Just as in our personal relations, communications are essential for fostering good community relations. Council/Commission Advisor Bob Jean looks at the role of the message, messenger, and media in local government communications efforts. 

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Using Citizen Academies to Educate and Engage your Citizenry

Citizens academies offer constituents the opportunity to learn about different aspects of local government functions via a one-time or a series of presentations. This blog looks at a few examples of citizens academies, both within and outside of Washington State.

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Community-Led Demonstration Projects: A Cost Effective Way to Engage Citizens and Implement Plans

A new policy from Burlington, Vermont provides a neat example of how jurisdictions can give their enthusiastic citizen activists a clear avenue for taking action.

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When Public Comment is Challenging

This fall I had the privilege of working with planning directors from across the state at their 25th annual conference in Chelan, Washington. Our focus was on keeping things on track when folks are rude, crude or confused, particularly during public comment sessions.

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Who's Your CEO - “Chief ENGAGEMENT Officer”?

Coming out of the “Great Recession” these past 4 years, what percentage of all money measures submitted to voters by local governments nationwide (cities, counties, schools, etc) do you think passed?  30%?  40%? More? Less?  According to research by the International City County Management Association (ICMA), from 2010-2013 over 70% of local money referendums were approved by voters! And those initiated by direct community engagement passed by 90%!

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Can You Hear Me Now? Reaching Out to Engage Increasingly Diverse Communities

According to the Rhode Island Chapter of the American Planning Association, “when it comes to effective communication … the ‘general public’ doesn’t exist.”  Rather than...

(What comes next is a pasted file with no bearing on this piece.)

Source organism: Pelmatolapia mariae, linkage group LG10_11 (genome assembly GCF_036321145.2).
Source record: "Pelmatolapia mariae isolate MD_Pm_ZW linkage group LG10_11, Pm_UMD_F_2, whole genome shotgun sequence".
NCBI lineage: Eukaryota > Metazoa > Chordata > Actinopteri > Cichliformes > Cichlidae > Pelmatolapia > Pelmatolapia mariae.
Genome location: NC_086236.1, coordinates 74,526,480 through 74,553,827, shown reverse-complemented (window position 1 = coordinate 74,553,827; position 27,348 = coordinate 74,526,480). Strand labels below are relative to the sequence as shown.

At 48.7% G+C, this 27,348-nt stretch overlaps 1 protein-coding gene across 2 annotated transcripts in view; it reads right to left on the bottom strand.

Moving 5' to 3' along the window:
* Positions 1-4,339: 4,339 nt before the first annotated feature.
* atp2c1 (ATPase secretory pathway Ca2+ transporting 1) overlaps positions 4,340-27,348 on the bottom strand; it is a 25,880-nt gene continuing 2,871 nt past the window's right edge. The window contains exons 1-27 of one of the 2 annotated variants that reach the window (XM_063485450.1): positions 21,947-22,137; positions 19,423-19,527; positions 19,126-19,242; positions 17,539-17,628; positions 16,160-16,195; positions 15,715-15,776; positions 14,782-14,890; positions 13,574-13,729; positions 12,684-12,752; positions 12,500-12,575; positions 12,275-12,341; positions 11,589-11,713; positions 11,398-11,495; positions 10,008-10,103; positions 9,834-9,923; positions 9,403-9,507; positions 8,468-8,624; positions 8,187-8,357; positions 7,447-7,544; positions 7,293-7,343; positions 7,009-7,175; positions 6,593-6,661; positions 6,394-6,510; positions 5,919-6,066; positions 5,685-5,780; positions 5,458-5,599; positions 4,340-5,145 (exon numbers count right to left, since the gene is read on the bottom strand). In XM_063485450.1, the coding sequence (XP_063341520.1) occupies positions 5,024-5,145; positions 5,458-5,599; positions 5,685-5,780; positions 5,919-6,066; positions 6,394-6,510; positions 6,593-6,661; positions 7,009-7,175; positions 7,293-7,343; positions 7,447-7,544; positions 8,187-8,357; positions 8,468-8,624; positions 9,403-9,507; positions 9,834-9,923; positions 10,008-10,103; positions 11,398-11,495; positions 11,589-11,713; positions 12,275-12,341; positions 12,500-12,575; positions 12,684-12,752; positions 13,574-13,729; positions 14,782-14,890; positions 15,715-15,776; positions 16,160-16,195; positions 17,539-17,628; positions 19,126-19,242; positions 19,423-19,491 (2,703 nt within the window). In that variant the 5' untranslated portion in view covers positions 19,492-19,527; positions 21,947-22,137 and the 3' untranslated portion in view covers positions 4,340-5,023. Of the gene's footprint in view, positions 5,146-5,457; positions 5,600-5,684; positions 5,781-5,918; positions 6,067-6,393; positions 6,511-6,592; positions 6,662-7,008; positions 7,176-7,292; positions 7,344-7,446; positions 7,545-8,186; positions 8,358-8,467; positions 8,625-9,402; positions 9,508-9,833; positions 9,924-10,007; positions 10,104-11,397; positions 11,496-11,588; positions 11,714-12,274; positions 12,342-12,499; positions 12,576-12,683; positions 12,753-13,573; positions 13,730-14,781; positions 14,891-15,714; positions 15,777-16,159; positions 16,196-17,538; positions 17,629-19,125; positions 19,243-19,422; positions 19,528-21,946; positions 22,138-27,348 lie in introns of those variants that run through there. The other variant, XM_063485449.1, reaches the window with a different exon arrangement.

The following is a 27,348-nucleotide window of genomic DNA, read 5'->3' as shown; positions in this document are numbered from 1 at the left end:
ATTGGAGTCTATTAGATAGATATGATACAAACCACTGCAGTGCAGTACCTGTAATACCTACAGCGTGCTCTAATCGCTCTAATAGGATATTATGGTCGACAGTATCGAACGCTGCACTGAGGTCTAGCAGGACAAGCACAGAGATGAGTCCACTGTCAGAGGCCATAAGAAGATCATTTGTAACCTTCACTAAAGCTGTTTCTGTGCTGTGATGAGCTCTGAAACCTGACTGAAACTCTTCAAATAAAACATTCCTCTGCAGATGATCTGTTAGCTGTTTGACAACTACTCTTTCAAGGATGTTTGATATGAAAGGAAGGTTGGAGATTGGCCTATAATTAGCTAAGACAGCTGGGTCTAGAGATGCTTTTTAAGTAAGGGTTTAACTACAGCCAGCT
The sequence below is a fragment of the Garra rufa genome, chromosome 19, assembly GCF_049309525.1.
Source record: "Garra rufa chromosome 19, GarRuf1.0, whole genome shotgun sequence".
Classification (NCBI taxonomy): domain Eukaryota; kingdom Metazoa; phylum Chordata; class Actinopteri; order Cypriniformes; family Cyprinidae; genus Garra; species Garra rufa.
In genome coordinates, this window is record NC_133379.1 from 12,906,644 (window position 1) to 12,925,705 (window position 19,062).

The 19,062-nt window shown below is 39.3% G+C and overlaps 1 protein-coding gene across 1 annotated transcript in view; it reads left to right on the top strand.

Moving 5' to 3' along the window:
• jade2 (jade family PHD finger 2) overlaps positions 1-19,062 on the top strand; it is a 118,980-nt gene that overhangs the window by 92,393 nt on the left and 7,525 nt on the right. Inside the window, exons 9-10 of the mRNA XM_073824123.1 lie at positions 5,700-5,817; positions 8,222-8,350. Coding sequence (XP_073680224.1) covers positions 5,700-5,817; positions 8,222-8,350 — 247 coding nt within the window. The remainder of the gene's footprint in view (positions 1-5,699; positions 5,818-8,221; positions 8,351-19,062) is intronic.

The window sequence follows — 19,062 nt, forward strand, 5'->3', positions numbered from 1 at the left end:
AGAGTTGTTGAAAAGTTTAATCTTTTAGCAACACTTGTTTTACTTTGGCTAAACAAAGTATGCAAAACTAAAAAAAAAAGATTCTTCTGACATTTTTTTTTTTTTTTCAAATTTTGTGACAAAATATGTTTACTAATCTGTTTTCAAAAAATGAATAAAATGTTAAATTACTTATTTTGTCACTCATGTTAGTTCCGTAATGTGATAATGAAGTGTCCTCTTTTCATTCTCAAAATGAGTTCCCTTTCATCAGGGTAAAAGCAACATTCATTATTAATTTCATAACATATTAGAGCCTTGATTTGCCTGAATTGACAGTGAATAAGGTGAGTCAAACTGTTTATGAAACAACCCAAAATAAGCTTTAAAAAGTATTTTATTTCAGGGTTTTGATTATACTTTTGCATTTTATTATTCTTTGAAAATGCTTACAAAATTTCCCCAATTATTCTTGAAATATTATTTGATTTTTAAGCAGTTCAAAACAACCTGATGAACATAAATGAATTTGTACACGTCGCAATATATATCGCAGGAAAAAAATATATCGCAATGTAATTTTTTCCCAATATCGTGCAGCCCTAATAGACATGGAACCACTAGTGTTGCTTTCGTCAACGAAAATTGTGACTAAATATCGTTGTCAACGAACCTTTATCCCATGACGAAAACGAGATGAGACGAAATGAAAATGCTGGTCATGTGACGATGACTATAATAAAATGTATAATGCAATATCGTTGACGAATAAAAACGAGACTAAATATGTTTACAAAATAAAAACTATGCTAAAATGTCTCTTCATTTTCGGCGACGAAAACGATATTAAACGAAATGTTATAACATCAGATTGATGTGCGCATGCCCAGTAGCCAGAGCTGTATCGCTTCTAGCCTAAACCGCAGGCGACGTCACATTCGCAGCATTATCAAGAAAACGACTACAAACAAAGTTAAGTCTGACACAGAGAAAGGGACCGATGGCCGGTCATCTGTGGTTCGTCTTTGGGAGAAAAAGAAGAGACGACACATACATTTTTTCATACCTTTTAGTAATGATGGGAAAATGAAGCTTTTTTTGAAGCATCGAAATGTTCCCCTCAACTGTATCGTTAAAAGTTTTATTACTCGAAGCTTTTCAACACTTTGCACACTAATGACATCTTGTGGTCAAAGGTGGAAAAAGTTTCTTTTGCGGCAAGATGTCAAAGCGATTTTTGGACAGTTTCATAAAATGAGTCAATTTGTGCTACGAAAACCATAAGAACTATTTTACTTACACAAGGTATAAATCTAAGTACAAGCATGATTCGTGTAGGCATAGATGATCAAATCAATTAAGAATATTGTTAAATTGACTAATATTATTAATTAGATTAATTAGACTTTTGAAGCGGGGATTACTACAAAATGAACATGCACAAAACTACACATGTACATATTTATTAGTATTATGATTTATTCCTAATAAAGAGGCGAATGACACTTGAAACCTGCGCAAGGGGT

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Speed Dating: It's Not Just for Your Social Life Anymore

"Speed mentoring" provides a creative opportunity to allow people to make contact with people in fields they might want to pursue. Lynn Nordby considers how this concept might be applied to other local government activities.

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Who Says You Can’t Fight City Hall?

We have all heard the expression, "You can't fight city hall." But many citizens can and do regularly participate in their local government and are able to have real impacts on the outcomes of policy debates.

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Top Five Video Ideas for Local Government

The digital futurists predict that within three years 80 percent or more of internet content will be via video.  Why is that important to local government?  Citizens are already accessing most of their information about local government via the internet, and there will be a growing expectation that the information presented on your website will be via video.  The flexibility of the internet as a...

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Seattle Councilmember Richard Conlin on Civic Engagement

This post from Seattle Councilmember Richard Conlin reflects his insights from years of experience in working with neighborhoods to manage conflict and develop consensus on controversial growth and land use issues. He stresses that successful outcomes start with a well-designed civic engagement process.